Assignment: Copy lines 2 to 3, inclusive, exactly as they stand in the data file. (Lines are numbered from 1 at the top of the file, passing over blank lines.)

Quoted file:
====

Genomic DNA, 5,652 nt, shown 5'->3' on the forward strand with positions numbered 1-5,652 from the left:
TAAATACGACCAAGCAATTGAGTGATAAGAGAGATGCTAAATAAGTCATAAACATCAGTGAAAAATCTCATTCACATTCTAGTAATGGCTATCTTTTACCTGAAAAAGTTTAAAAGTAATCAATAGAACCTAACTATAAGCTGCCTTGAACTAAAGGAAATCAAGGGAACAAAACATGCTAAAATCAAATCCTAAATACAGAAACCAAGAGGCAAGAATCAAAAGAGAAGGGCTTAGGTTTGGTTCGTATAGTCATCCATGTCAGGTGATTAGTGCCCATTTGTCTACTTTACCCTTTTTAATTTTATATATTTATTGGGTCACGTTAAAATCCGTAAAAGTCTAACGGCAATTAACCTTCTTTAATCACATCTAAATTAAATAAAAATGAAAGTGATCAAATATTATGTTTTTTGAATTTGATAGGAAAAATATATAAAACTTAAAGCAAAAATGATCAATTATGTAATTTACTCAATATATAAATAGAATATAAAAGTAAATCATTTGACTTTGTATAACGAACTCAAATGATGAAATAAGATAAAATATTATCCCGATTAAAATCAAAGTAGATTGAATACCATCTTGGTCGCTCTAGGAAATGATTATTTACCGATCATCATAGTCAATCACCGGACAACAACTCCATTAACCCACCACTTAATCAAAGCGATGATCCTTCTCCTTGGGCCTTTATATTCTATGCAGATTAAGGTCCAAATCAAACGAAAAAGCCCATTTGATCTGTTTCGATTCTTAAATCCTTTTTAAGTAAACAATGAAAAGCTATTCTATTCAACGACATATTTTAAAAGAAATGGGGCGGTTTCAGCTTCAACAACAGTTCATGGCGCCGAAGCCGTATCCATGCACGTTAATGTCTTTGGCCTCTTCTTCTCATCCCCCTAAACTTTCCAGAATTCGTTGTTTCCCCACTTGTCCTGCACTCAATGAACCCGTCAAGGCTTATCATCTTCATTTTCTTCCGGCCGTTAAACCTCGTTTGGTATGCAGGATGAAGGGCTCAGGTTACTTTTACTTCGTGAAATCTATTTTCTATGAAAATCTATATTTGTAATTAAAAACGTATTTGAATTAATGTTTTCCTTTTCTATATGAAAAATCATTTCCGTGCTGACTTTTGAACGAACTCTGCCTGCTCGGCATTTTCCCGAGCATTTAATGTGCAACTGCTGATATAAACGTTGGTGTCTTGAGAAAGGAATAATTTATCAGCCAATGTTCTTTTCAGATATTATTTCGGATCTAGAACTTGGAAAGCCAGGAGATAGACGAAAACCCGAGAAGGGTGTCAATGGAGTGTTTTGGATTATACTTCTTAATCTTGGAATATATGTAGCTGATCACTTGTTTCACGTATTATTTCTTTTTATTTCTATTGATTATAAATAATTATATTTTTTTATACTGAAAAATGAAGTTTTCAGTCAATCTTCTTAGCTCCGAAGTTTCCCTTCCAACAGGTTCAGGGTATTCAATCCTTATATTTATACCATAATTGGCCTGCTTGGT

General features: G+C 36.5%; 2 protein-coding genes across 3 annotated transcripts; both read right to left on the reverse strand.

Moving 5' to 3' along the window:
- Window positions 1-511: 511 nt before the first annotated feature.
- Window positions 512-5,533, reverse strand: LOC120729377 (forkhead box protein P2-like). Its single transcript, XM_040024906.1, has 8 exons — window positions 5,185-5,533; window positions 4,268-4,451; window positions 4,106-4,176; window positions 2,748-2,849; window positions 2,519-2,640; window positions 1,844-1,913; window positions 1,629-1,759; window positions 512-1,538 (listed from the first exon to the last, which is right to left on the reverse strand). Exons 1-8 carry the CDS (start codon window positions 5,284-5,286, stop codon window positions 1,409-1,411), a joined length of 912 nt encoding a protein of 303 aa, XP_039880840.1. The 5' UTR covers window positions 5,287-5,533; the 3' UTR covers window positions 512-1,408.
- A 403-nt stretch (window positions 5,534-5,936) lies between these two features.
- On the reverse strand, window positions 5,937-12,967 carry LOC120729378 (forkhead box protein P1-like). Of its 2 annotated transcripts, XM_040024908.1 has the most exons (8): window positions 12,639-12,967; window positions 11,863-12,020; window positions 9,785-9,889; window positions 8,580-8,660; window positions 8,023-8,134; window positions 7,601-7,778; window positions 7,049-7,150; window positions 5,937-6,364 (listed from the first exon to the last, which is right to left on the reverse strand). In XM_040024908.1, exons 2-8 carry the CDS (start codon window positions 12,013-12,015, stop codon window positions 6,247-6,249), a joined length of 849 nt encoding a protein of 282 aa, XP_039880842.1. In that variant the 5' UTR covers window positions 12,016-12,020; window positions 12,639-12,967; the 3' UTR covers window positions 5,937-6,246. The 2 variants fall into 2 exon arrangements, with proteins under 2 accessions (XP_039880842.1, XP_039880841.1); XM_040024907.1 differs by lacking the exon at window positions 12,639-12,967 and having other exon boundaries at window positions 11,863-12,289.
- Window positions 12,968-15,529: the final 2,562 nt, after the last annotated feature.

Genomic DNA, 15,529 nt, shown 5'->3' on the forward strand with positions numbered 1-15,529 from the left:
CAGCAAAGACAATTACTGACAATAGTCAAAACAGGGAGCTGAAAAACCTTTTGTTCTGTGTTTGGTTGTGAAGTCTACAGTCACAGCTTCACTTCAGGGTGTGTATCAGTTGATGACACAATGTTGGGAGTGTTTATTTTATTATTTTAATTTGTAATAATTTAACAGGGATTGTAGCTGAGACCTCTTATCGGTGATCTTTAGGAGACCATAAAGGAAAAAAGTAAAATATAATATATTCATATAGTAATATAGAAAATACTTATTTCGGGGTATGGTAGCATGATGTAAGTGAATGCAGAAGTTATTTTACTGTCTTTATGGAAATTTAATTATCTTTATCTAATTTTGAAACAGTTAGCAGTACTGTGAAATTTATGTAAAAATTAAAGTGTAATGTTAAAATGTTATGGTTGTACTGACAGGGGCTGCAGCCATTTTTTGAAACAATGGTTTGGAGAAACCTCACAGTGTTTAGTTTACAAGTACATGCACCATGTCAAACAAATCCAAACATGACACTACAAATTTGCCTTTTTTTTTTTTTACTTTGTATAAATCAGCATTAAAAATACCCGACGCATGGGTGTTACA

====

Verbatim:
TAAATACGACCAAGCAATTGAGTGATAAGAGAGATGCTAAATAAGTCATAAACATCAGTGAAAAATCTCATTCACATTCTAGTAATGGCTATCTTTTACCTGAAAAAGTTTAAAAGTAATCAATAGAACCTAACTATAAGCTGCCTTGAACTAAAGGAAATCAAGGGAACAAAACATGCTAAAATCAAATCCTAAATACAGAAACCAAGAGGCAAGAATCAAAAGAGAAGGGCTTAGGTTTGGTTCGTATAGTCATCCATGTCAGGTGATTAGTGCCCATTTGTCTACTTTACCCTTTTTAATTTTATATATTTATTGGGTCACGTTAAAATCCGTAAAAGTCTAACGGCAATTAACCTTCTTTAATCACATCTAAATTAAATAAAAATGAAAGTGATCAAATATTATGTTTTTTGAATTTGATAGGAAAAATATATAAAACTTAAAGCAAAAATGATCAATTATGTAATTTACTCAATATATAAATAGAATATAAAAGTAAATCATTTGACTTTGTATAACGAACTCAAATGATGAAATAAGATAAAATATTATCCCGATTAAAATCAAAGTAGATTGAATACCATCTTGGTCGCTCTAGGAAATGATTATTTACCGATCATCATAGTCAATCACCGGACAACAACTCCATTAACCCACCACTTAATCAAAGCGATGATCCTTCTCCTTGGGCCTTTATATTCTATGCAGATTAAGGTCCAAATCAAACGAAAAAGCCCATTTGATCTGTTTCGATTCTTAAATCCTTTTTAAGTAAACAATGAAAAGCTATTCTATTCAACGACATATTTTAAAAGAAATGGGGCGGTTTCAGCTTCAACAACAGTTCATGGCGCCGAAGCCGTATCCATGCACGTTAATGTCTTTGGCCTCTTCTTCTCATCCCCCTAAACTTTCCAGAATTCGTTGTTTCCCCACTTGTCCTGCACTCAATGAACCCGTCAAGGCTTATCATCTTCATTTTCTTCCGGCCGTTAAACCTCGTTTGGTATGCAGGATGAAGGGCTCAGGTTACTTTTACTTCGTGAAATCTATTTTCTATGAAAATCTATATTTGTAATTAAAAACGTATTTGAATTAATGTTTTCCTTTTCTATATGAAAAATCATTTCCGTGCTGACTTTTGAACGAACTCTGCCTGCTCGGCATTTTCCCGAGCATTTAATGTGCAACTGCTGATATAAACGTTGGTGTCTTGAGAAAGGAATAATTTATCAGCCAATGTTCTTTTCAGATATTATTTCGGATCTAGAACTTGGAAAGCCAGGAGATAGACGAAAACCCGAGAAGGGTGTCAATGGAGTGTTTTGGATTATACTTCTTAATCTTGGAATATATGTAGCTGATCACTTGTTTCACGTATTATTTCTTTTTATTTCTATTGATTATAAATAATTATATTTTTTTATACTGAAAAATGAAGTTTTCAGTCAATCTTCTTAGCTCCGAAGTTTCCCTTCCAACAGGTTCAGGGTATTCAATCCTTATATTTATACCATAATTGGCCTGCTTGGT

General features: G+C 36.5%; 2 protein-coding genes across 3 annotated transcripts; both read right to left on the reverse strand.